Should the death penalty be banned?
Debate Rounds (3)
First of all, I'm against the death penalty. What if you wrongfully execute someone? You can't bring him or her back to life. Since 1976, 520 people have been executed in Texas alone. Is that really necessary while there is other forms of punishment available? So in my opinion as an American, The United States should give the death penalty the boot, like the UK.
Death penalty is a capital punishment done to criminal and murderers. Some countries consider death penalty as legal but for some, it is a mortal sin. Others believe that what you have done to others should also be done to you. It would be very unfair if a man who murdered somebody who is innocent will just stay in prison and suffer the consequences. Sometimes, imprisonment is just a privilege for a convicted man to eat free food and have a bed to sleep. There are also instances that imprisonment will not last for a lifetime so there"s a chance for a convicted murdered to be free. If we try to weigh things, there are also advantages of the legalization of death penalty.
1. There will be a decrease of crime rate because people will be afraid to commit illegal actions for this may cause their precious life. We only live once in this world so why not make the best out of it. Death penalty is a big threat to all the murderers and law breakers not to commit heinous crimes. People will be warned not to commit wrong doings in the society because if they will be accused, their life is at stake.
2. If there is lesser crime rate, the environment will be a safer place stay. People will have peace of mind anymore. They can walk at night without the fear of somebody killing them. They can do their transactions confidently without the anxiety of being murdered. If death penalty is legal, our society would be a better haven to stay.
3. If death penalty is legal, people will respect life. They would not commit murder because they will also be killed in return. Instead of doing misdemeanors in the society, these murderers will be motivated to change for the better and this will give them a second chance to live.
Consider a pedophile who kills an infant girl by raping her. There is an unwritten "code of honor" in prisons that virtually requires inmates to kill such offenders. Probably half of America"s prisoners were in some way abused as children, and harbor a seething hatred for those who abuse children. The murdering pedophile is given the death penalty, but will probably spend ten years beforehand in prison. He will most likely be housed in solitary confinement for his own protection, but there are frequently holes in such protection, and the inmates may find their way to him. And if this happens, pedophiles are often gang-raped, castrated, beaten to death, stabbed, and sometimes even beheaded before guards"who may deliberately ignore the scene"can save them.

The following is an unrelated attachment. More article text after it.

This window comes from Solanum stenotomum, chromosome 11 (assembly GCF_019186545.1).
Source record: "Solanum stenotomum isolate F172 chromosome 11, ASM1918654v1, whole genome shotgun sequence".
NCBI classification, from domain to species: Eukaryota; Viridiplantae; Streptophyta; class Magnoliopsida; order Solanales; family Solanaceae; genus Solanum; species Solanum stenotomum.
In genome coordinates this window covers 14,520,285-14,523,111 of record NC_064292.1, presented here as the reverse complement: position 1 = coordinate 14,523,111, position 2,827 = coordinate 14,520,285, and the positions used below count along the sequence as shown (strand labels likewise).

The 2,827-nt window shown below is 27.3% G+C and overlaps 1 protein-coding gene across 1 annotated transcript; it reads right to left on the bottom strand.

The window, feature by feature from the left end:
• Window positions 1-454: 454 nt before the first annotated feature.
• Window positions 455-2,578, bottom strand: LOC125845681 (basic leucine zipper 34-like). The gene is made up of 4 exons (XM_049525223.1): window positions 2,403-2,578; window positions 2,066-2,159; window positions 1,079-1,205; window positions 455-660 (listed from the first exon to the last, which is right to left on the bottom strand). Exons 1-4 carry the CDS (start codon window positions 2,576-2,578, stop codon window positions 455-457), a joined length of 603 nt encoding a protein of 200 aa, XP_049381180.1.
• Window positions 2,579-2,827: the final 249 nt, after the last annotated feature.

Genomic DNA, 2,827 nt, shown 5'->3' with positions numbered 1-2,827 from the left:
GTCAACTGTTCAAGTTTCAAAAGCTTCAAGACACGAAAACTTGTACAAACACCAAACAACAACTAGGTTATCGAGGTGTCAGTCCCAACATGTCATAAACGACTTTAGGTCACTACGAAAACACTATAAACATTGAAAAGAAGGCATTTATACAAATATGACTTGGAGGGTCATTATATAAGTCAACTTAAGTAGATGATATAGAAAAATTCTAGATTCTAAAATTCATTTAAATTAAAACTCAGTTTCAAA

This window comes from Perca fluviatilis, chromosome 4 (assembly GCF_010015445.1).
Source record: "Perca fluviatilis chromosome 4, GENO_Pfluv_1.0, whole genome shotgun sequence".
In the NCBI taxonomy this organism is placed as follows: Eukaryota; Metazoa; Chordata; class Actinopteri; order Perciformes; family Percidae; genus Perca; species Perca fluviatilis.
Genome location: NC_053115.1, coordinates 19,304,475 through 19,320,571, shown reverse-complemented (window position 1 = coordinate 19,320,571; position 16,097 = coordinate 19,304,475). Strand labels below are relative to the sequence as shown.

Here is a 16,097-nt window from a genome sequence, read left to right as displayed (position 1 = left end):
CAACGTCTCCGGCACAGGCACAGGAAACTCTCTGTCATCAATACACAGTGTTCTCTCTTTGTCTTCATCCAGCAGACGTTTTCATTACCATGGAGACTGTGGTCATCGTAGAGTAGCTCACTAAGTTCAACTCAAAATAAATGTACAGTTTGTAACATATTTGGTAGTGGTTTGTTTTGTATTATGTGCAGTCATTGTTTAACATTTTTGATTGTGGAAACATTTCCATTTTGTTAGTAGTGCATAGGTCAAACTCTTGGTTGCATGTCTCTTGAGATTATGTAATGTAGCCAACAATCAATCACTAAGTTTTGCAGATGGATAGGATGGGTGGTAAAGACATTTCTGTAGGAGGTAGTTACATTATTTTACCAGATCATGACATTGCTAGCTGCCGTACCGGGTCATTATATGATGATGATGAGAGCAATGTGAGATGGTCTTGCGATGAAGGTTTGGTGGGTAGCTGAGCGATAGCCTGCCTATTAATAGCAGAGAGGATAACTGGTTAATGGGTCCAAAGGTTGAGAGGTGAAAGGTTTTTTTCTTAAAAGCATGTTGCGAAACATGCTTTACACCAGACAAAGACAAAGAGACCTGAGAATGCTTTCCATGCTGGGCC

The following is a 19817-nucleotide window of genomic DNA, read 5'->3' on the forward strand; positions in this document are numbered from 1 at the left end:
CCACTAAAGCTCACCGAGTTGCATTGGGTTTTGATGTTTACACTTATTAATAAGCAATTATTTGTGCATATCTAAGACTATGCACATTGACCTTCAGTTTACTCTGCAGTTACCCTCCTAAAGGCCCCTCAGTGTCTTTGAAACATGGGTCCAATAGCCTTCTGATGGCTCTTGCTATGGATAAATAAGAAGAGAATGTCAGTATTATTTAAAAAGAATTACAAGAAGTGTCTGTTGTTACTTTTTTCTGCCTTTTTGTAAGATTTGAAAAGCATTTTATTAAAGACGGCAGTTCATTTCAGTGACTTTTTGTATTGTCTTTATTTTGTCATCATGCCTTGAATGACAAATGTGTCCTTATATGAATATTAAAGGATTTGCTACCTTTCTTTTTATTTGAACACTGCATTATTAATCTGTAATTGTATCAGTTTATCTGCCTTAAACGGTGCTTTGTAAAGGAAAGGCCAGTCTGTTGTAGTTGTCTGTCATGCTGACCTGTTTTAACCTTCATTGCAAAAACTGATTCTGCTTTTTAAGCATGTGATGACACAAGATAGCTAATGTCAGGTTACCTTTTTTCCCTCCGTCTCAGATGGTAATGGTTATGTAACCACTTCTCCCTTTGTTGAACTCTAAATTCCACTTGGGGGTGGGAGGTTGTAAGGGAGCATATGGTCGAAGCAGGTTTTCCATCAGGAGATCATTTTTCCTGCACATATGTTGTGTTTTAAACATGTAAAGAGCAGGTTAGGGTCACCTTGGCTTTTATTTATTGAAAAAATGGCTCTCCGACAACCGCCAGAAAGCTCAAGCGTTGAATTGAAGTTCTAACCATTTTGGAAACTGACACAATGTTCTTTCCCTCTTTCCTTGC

Most prisoners consider each other to be in the same predicament, and treat each other quite well in general. But they are still in prison, and despair about their lack of freedom. What is life like for Zacarias Moussaoui, the member of the September 11 hijacking teams who got caught a month before the attack? A single juror saved him from death. He has, since 2006, been incarcerated for twenty-three hours per day in a tiny concrete cell, with one hour of daily exercise in an empty concrete swimming pool; he has no access to other inmates, and only rare contact with guards, who say nothing to him; he can see nothing of the outside world except a tiny sliver of sky"and his will be his life. Capital punishment is an unnecessary threat.
2. The death penalty puts innocent lives at risk. Nowadays, it is easy to carelessly sentence someone to death where the culprit is literally someone totally different. Executing the innocent is mortally evil and we cannot take this risk.
3. In the United States, murderers of white people are far more likely to be executed than murderers of African-Americans. Racism puts a dent in the effectiveness of the death penalty.
4. We pay millions for the death penalty system. Three murder trials in 1995 cost 1.5 million. Isn't that already too far?! A fiscal impact summary that the Oregon Judicial Department would save $2.3 million if the death penalty was abolished. The United States debt is way too high already!
5. The death penalty is applied at random. Out of the 15,000 to 17,000 homicides annually in the United States, approximately 120 are executed; that's less than 1%. That can make the US death penalty system seem like a lethal lottery.
DopeFreshSaaan forfeited this round.
The occasional execution of the innocent is way to risky to take the risk for. Executing the innocent is blasphemy and we cannot take the risk.
Scientific studies fail to show that the death penalty causes less homicides across the nation.
The death penalty can offend some people. A lot of religious groups practiced in the United States oppose the death penalty.
Isn't there a good alternative to the death penalty? Keeping them behind bars for life is a better alternative.
DopeFreshSaaan forfeited this round.
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